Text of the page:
I checked this morning and apparently he spent all night looking up and posting articles that "support" his point of view.

My work is done here.

Guess what?
I had a moment of enlightenment. It occurred to me that the more momentous the topic I cover the more boring my commentary is. I should resolve to only discuss light, entertaining topics.

I should do a lot of things . . .

The Ninety and Nine
"You aren't acting very Christian." This is an accusation that comes in very handy if you're trying to take advantage of someone.

Orson Scott Card and others have done the wording much better than I will, but people who are trying to take advantage of me suddenly become experts in the constraints my Christian faith puts on me.

This is a continuation of my rant about "I'm not going to apologize for being better than scumbags." Here's the deal: Your whole life you've heard about how God loves everyone, how we should turn the other cheek, how we should love our enemies and pray for those who despitefully (sic) use us. That side is pretty well covered, so I'm here to discuss the contrasting viewpoint you don't hear in Sunday School. That's just the kind of service I provide.

The way I understand it, the Gospel teaches that:

  1. You should strive for perfection in all things. You should obey the law, observe certain standards of conduct, fulfill your obligations, abstain from certain things . . .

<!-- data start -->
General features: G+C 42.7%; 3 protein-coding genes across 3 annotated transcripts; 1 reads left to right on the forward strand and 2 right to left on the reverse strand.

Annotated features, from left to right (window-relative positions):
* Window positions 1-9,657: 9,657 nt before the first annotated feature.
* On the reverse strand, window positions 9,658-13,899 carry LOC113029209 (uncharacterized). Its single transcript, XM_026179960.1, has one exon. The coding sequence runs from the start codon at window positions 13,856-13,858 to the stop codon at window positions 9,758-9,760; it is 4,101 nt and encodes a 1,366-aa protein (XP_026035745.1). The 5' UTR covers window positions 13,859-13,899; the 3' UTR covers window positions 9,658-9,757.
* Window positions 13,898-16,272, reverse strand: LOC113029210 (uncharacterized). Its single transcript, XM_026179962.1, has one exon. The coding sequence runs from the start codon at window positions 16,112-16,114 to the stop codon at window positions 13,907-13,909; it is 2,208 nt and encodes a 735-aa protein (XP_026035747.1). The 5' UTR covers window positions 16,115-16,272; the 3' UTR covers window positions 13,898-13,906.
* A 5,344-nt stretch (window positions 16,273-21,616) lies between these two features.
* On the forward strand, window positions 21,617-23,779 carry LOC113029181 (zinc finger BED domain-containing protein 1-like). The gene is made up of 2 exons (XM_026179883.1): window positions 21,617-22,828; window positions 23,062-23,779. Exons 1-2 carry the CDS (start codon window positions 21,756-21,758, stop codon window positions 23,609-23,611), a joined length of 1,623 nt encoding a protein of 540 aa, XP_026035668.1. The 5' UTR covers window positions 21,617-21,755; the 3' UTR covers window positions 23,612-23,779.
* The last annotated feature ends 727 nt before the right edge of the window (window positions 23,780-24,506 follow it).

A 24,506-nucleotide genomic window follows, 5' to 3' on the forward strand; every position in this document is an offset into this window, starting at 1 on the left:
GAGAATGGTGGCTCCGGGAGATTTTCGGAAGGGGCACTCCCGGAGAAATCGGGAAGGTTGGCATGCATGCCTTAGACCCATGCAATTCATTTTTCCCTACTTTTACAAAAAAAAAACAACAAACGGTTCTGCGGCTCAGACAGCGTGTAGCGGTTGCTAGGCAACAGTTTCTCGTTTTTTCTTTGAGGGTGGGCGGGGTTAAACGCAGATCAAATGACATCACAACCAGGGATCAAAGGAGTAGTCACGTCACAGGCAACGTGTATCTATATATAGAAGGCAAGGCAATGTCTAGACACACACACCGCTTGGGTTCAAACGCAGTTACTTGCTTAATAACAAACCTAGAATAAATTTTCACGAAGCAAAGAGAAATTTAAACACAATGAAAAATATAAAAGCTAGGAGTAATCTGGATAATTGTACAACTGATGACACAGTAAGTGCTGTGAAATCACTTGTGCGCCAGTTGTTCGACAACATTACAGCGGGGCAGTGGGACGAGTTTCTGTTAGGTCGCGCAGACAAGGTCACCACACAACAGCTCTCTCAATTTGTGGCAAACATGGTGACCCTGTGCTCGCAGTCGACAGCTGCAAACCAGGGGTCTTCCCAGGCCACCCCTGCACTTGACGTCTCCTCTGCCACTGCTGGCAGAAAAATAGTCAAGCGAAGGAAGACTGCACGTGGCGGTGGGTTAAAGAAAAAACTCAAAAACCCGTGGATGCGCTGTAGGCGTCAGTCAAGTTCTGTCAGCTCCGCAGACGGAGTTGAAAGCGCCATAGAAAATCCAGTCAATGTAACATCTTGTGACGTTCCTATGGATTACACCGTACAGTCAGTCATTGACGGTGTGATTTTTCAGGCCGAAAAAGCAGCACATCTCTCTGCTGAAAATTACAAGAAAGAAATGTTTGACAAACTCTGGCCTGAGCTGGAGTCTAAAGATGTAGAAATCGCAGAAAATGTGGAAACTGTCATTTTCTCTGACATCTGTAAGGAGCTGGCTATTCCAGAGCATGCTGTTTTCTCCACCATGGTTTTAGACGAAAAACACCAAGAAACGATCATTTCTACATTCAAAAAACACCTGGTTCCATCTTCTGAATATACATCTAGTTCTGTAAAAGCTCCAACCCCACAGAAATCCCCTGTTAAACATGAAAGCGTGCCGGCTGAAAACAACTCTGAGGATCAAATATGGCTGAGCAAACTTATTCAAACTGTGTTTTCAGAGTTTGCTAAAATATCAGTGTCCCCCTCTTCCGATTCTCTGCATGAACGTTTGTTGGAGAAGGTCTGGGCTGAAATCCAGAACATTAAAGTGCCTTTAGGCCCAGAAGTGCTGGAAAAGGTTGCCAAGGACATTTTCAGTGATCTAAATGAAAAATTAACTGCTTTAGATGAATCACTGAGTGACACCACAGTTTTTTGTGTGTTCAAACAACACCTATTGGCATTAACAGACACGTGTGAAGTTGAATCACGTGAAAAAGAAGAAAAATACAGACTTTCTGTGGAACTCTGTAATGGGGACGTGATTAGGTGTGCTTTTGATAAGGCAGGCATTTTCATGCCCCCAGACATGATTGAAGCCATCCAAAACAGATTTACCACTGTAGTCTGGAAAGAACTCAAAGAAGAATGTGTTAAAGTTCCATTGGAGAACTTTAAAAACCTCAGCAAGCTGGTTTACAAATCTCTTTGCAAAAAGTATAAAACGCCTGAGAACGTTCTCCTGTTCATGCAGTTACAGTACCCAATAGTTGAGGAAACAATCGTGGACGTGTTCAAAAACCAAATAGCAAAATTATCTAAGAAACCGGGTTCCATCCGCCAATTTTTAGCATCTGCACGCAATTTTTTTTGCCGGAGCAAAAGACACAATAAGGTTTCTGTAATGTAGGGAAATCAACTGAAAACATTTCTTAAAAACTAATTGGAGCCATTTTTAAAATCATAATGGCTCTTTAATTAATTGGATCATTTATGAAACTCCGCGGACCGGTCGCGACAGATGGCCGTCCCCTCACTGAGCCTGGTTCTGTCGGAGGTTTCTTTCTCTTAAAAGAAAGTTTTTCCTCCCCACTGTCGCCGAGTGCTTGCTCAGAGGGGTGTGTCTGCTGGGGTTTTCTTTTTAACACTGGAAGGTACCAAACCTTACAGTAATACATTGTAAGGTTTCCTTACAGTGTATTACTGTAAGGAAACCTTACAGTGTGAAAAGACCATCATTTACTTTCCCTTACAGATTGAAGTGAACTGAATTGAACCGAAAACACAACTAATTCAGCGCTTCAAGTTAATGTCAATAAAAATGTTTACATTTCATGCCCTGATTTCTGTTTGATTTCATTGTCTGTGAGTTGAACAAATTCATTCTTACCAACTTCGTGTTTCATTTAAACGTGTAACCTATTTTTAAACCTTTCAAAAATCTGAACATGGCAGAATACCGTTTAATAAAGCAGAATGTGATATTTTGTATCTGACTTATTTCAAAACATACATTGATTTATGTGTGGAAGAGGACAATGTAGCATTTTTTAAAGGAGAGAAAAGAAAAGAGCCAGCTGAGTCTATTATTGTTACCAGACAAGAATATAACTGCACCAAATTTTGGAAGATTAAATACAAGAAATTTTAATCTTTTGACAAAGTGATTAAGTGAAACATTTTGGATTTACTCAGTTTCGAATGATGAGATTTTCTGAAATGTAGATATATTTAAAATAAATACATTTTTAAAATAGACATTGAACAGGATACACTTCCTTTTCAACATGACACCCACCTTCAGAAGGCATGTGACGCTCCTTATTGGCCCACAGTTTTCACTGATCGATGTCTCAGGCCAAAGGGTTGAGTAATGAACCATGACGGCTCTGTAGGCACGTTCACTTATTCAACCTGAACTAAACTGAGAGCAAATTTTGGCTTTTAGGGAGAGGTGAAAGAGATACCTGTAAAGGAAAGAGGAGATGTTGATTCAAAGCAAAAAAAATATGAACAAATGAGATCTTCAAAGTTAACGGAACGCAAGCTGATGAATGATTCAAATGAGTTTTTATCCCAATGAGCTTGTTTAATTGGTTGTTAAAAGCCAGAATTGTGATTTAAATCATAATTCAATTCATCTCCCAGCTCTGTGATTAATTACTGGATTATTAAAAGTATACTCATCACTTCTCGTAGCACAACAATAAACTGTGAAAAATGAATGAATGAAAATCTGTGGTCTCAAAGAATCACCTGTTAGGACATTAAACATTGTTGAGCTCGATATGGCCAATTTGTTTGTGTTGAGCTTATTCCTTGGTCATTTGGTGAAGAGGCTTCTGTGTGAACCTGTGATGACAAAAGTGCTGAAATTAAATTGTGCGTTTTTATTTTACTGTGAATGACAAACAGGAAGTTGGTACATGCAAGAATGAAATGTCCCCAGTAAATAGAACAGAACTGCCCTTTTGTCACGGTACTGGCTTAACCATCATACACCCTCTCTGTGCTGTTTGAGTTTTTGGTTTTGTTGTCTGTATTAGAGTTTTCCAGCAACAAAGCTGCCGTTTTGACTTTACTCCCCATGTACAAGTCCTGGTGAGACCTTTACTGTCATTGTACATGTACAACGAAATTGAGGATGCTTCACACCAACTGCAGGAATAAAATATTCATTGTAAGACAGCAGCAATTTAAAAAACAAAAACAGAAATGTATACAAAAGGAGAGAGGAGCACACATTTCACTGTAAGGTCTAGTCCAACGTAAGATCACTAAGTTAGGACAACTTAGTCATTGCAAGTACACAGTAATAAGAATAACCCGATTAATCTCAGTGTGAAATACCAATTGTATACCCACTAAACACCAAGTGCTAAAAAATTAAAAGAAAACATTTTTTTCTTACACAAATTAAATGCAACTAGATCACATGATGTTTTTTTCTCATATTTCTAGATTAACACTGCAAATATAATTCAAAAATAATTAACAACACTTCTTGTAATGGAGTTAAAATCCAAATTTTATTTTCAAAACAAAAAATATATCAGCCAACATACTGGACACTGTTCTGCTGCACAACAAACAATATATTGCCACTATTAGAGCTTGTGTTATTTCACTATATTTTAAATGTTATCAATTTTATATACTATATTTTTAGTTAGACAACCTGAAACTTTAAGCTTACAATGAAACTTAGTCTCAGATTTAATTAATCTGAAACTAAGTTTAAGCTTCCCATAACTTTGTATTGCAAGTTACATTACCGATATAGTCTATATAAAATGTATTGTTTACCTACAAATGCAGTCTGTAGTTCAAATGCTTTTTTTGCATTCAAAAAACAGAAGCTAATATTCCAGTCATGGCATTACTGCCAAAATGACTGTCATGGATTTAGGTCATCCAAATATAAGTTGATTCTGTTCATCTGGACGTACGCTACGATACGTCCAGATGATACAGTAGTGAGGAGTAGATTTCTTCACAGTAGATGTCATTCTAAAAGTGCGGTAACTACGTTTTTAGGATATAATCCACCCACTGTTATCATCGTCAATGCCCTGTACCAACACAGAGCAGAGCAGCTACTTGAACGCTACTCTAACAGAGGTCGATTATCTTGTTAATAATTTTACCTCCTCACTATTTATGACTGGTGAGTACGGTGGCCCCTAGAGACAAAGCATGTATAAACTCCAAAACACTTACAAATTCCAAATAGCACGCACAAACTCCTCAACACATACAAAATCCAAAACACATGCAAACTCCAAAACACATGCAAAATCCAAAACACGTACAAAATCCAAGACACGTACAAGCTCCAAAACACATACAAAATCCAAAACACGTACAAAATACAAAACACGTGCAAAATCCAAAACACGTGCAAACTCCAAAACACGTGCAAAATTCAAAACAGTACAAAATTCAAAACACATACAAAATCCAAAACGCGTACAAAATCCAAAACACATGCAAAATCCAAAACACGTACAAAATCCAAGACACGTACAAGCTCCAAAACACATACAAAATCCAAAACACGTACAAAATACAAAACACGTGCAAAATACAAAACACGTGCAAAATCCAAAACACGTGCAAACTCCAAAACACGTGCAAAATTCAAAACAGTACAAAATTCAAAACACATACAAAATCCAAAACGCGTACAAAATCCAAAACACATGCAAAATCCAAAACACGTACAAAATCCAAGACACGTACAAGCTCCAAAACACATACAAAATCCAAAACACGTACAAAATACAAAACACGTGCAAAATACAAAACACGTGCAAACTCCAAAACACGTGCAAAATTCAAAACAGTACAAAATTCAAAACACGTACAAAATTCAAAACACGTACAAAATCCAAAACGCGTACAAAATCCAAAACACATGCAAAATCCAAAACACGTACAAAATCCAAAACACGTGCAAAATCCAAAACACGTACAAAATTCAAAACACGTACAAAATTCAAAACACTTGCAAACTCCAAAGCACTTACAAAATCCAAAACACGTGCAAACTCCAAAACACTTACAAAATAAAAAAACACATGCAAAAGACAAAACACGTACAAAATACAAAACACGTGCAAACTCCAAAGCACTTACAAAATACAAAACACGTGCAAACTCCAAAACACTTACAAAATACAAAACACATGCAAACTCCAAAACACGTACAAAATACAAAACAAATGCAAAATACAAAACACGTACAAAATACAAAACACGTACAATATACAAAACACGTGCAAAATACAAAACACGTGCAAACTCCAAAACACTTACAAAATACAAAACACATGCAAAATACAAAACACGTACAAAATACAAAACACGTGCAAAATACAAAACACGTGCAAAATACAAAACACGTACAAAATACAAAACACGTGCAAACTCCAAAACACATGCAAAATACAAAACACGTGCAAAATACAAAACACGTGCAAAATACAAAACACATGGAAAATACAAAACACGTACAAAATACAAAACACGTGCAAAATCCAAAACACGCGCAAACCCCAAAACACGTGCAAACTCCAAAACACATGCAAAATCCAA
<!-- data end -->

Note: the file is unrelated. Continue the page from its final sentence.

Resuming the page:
2. If you do, you are inferior to the people that aren’t doing that.

My daughter pointed this out years ago when a little girl in her class got all the attention because she was being bad. Whenever Abigayle did the least little thing right she got praised up and down. My daughter felt somewhat less than motivated to be good, since all her efforts to do a lot of great things got less praise than Abigayle's minuscule efforts to do anything that wasn't pure evil.

This double standard is the same sort of concept as the disparity in who the law has the most effect on. Think about it: The law has the least effect on the people that most need to be governed by it. You know the deal: "When guns are outlawed only outlaws will have guns."

You have to have insurance on your car. That's the law. Then they add another law that says you have to carry insurance to cover the people who are disobeying the law by not having insurance. So by obeying the law you get punished twice because it's no use to go after someone who won't obey the law.

So that's how it works. It's the same deal as "animal rights" activists that pick on rich ladies wearing fur instead of bikers wearing leather. And you never see the producers of the Broadway play "The Book of Mormon" poking fun at Muslims. That's because they know Mormons aren't going to cut their head off.